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Latest posts by Boater

Are you eating your home grown fruit and veg yet?

Posted: 17/07/2015 at 13:06

Where can I get seeds for venison grillsteaks? Everything else in last nights tea was from the garden.... Peas, baby carrots, new potatoes and parsley.

Some of my strawberries are looking close to ripe - the ones the birds can probably get through the chicken wire, fingers crossed I get there first!

Carrot query

Posted: 17/07/2015 at 12:57

No, even before the flowers form if a flower stem appears the carrot will be like wood and tasteless...... It is a sign that you (and I) haven't been watering enough.

To tell when carrots are 'ready' scrape a little soil at the base of the stem and judge if the top of the carrot is as big as you are looking for (after all, some of us like them as babies, others full grown) - but always remember to cover it up again straight away or the top of the carrot will turn green.


Posted: 17/07/2015 at 01:46

I remember being told as a kid, by a science teacher who had beehives, that bees can get aggressive because of what they are feeding on. As I recall keepers like to put hives in oilseed rape fields because the pollen makes good honey, but also makes the bees aggressive, I think pollen from all mustard family can make them aggressive.

Don't see much oilseed rape in this part of the country, is it the season for it now? and if so do you have some near you? I guess there could be other plants which make bees aggressive too (or alternatively that whole idea may have been debunked in the last 25 years.....)?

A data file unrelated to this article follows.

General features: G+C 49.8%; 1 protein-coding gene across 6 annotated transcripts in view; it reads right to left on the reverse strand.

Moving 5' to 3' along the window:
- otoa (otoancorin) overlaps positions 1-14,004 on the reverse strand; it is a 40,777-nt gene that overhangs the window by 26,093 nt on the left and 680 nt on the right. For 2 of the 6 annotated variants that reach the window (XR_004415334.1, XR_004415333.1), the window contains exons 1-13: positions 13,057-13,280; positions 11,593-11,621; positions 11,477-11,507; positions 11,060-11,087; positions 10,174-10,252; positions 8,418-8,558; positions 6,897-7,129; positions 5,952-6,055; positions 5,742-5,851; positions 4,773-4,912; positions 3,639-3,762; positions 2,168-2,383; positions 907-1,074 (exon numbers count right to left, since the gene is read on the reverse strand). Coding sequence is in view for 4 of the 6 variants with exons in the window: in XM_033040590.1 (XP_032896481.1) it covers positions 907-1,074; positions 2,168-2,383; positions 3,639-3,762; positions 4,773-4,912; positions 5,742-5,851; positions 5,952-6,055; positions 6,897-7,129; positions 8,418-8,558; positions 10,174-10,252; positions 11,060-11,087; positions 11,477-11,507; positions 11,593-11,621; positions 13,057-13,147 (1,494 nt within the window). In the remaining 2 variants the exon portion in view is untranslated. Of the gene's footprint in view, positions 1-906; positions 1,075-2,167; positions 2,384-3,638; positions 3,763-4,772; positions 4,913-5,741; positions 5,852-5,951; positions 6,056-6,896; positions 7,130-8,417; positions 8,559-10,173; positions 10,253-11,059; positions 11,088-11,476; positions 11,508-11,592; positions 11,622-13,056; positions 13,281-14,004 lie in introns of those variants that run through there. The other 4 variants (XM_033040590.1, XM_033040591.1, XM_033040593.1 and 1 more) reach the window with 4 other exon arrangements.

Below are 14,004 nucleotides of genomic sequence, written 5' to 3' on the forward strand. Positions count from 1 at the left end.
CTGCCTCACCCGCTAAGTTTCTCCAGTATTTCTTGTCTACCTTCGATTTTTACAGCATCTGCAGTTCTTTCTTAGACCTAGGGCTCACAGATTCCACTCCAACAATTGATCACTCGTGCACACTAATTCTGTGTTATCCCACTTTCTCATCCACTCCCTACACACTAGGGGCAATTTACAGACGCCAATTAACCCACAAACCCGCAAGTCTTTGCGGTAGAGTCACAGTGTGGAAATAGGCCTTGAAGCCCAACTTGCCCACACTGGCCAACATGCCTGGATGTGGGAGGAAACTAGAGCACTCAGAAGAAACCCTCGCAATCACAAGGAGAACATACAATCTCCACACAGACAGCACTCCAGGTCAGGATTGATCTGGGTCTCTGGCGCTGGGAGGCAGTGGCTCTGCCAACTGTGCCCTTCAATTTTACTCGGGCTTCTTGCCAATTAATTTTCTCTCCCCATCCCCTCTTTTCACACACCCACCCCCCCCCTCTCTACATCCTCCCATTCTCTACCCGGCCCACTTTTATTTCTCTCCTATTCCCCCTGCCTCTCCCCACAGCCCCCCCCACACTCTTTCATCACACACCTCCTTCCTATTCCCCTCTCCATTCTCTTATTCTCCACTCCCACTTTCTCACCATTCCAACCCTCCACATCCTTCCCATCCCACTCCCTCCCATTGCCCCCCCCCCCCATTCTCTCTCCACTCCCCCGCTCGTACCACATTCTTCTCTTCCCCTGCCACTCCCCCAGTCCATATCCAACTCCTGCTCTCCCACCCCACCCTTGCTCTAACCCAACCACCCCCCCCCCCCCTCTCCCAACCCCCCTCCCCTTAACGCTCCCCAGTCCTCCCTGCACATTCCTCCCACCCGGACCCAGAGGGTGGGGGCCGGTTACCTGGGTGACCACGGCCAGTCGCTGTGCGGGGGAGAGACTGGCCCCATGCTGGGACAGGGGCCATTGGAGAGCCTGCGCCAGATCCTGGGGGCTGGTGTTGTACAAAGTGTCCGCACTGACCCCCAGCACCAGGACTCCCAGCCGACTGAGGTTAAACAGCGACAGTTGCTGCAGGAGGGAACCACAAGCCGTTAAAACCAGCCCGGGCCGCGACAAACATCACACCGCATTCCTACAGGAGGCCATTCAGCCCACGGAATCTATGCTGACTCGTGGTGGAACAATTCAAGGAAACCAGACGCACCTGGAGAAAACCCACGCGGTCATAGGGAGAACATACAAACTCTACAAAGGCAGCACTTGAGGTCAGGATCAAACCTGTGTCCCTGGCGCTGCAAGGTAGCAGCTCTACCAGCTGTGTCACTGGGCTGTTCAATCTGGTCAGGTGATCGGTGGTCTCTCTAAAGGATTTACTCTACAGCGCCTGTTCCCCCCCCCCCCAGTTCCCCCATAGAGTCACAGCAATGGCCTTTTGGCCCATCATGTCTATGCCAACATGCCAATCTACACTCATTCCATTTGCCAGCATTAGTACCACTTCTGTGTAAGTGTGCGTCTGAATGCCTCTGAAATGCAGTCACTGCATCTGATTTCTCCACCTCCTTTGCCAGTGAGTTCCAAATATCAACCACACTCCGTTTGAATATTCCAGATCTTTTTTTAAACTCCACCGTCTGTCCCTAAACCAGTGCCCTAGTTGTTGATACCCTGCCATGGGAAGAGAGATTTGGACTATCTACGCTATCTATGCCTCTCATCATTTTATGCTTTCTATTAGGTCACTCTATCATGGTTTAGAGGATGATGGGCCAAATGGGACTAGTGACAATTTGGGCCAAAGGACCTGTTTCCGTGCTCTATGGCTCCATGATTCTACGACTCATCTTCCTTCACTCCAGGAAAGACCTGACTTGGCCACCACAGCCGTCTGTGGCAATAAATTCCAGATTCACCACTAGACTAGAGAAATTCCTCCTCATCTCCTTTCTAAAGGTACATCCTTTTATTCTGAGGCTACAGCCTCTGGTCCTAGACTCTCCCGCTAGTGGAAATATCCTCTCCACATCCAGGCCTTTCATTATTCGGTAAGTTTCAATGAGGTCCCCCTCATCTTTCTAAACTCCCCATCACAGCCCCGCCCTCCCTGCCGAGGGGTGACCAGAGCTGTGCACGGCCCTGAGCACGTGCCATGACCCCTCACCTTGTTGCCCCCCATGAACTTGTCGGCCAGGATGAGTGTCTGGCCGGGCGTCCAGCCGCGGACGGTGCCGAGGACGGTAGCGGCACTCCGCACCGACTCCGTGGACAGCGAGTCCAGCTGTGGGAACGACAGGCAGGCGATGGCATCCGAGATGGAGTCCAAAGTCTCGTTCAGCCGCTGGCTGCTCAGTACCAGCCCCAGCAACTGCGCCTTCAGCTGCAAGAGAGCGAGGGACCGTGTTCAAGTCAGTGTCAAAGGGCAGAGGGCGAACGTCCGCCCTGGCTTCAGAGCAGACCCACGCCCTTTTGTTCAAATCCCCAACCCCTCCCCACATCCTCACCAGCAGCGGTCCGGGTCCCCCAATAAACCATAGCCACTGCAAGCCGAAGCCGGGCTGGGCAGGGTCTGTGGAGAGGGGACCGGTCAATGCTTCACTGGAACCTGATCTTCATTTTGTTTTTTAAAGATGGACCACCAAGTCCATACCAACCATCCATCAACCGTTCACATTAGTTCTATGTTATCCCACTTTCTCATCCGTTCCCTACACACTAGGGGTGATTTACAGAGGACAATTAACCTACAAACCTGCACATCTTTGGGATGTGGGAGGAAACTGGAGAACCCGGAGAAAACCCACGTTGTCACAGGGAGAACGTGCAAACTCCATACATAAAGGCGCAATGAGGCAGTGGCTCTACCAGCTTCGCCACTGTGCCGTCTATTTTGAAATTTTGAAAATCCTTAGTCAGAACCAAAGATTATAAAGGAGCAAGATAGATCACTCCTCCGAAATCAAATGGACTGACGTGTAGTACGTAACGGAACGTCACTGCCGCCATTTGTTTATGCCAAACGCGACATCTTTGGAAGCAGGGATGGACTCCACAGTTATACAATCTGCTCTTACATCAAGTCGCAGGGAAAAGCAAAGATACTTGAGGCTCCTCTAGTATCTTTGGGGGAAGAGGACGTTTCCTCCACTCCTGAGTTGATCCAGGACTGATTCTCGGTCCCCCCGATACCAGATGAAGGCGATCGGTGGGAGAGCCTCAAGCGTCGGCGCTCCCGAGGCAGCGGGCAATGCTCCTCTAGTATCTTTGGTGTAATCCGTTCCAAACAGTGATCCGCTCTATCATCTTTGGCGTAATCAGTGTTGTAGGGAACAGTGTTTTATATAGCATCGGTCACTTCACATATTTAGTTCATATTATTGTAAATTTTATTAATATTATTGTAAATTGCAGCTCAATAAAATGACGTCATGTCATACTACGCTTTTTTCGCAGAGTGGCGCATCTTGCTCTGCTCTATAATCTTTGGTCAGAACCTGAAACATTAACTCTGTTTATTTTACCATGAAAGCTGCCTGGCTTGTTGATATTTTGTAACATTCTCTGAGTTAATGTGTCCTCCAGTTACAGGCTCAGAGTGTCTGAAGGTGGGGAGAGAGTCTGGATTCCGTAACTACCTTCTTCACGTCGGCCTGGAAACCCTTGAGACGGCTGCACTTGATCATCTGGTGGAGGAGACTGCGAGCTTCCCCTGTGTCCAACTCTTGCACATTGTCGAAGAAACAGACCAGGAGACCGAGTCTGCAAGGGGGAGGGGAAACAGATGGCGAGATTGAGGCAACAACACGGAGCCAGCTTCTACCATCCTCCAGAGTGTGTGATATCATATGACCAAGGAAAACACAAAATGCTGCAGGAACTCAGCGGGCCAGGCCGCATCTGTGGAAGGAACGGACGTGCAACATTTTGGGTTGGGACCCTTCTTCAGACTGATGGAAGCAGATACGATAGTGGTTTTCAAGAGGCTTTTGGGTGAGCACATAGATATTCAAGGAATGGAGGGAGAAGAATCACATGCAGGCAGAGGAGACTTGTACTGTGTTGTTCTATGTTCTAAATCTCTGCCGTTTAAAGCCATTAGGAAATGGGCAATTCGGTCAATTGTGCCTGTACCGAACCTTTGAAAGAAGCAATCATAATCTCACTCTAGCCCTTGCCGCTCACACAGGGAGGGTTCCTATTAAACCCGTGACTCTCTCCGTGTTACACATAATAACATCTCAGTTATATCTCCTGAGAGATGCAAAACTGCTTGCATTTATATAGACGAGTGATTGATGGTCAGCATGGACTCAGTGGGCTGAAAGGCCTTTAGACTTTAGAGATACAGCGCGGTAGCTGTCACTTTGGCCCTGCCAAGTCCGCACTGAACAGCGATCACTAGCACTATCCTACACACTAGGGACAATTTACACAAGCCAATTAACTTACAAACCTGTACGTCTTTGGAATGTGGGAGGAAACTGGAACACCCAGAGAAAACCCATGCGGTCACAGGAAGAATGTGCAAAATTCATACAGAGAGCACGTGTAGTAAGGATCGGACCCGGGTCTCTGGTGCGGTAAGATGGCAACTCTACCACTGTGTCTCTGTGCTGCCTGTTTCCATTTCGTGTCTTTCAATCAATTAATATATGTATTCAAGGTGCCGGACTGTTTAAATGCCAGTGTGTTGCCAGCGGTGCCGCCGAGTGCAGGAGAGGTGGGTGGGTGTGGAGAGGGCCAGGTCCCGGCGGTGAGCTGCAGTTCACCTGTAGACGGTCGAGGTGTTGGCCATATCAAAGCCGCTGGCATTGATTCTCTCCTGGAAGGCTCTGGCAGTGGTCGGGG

Raised beds on allotment

Posted: 17/07/2015 at 01:39

Your hubby is over thinking it!

You only have the weight of the edge frame bearing down on the tilled soil trying to sink it, not the weight of all the soil in the bed (like you would have if we were talking about pots). I'd be very surprised if they will sink at all if just laid directly on the tilled soil, but realistically by the time you have shoogled them back and forth in each direction to get them level you will have compressed the soil directly under them anyway.

Mine are 18" high made from 6x2" timbers (recycled for free from joiners rubbish heap), I laid them directly onto tilled soil (with the obligatory shoogling and levelling), apart from one end of one being a bit low relative to my non-flat lawn, neither of them have moved in the 2 or 3 years each have been in position for....

Definitely don't create any barrier or compacted soil under the bed itself, you want the roots to be able to go deep if they want to.


Posted: 17/07/2015 at 01:11

No photos, I have dwarf Pacino Cola, I sowed 2 each in 4 big pots (in retrospect should have done 1 per pot), strangely some pots are doing better than others.

Several of them developed brown leaves which then went holey (not sure if due to disease or pest) but all have passed this now and have greenery again.

In one pot both have good fat stems and are starting to branch out with several heads forming but no sign of flowers. In another pot they are similar but a little smaller. Third pot they are much thinner and a bit poorly looking although some new shoots are forming and one looks about to flower. In the final pot both plants are pretty spindly and lost a lot of leaves early on, there is fresh growth but the leaves are small, one is starting to flower, the other has been out for a couple of days now (I haven't seen it fully out because I haven't been home in full daytime yet). Even the smallest plants are starting to branch now, but only one or 2 branches and very small looking.